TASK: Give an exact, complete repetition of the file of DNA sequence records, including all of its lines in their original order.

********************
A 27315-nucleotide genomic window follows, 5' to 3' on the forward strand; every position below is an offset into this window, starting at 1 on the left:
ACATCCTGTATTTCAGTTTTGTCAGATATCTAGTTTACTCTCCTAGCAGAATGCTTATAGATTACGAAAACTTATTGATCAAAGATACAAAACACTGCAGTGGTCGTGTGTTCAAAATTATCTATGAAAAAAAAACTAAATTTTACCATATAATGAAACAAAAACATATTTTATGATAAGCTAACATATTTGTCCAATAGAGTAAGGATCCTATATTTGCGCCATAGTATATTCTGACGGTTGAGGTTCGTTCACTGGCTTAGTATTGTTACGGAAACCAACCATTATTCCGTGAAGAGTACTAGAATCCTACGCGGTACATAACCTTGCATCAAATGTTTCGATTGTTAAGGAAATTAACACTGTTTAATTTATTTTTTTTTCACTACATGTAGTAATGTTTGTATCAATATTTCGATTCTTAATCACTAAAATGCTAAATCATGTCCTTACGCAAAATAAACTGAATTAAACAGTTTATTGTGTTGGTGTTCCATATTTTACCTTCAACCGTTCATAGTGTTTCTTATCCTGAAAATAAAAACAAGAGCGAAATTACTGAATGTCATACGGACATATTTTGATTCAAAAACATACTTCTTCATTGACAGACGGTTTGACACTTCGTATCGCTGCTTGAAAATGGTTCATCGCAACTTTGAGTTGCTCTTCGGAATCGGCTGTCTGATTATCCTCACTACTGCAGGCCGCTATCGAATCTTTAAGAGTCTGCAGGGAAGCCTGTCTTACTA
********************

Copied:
A 27315-nucleotide genomic window follows, 5' to 3' on the forward strand; every position below is an offset into this window, starting at 1 on the left:
ACATCCTGTATTTCAGTTTTGTCAGATATCTAGTTTACTCTCCTAGCAGAATGCTTATAGATTACGAAAACTTATTGATCAAAGATACAAAACACTGCAGTGGTCGTGTGTTCAAAATTATCTATGAAAAAAAAACTAAATTTTACCATATAATGAAACAAAAACATATTTTATGATAAGCTAACATATTTGTCCAATAGAGTAAGGATCCTATATTTGCGCCATAGTATATTCTGACGGTTGAGGTTCGTTCACTGGCTTAGTATTGTTACGGAAACCAACCATTATTCCGTGAAGAGTACTAGAATCCTACGCGGTACATAACCTTGCATCAAATGTTTCGATTGTTAAGGAAATTAACACTGTTTAATTTATTTTTTTTTCACTACATGTAGTAATGTTTGTATCAATATTTCGATTCTTAATCACTAAAATGCTAAATCATGTCCTTACGCAAAATAAACTGAATTAAACAGTTTATTGTGTTGGTGTTCCATATTTTACCTTCAACCGTTCATAGTGTTTCTTATCCTGAAAATAAAAACAAGAGCGAAATTACTGAATGTCATACGGACATATTTTGATTCAAAAACATACTTCTTCATTGACAGACGGTTTGACACTTCGTATCGCTGCTTGAAAATGGTTCATCGCAACTTTGAGTTGCTCTTCGGAATCGGCTGTCTGATTATCCTCACTACTGCAGGCCGCTATCGAATCTTTAAGAGTCTGCAGGGAAGCCTGTCTTACTA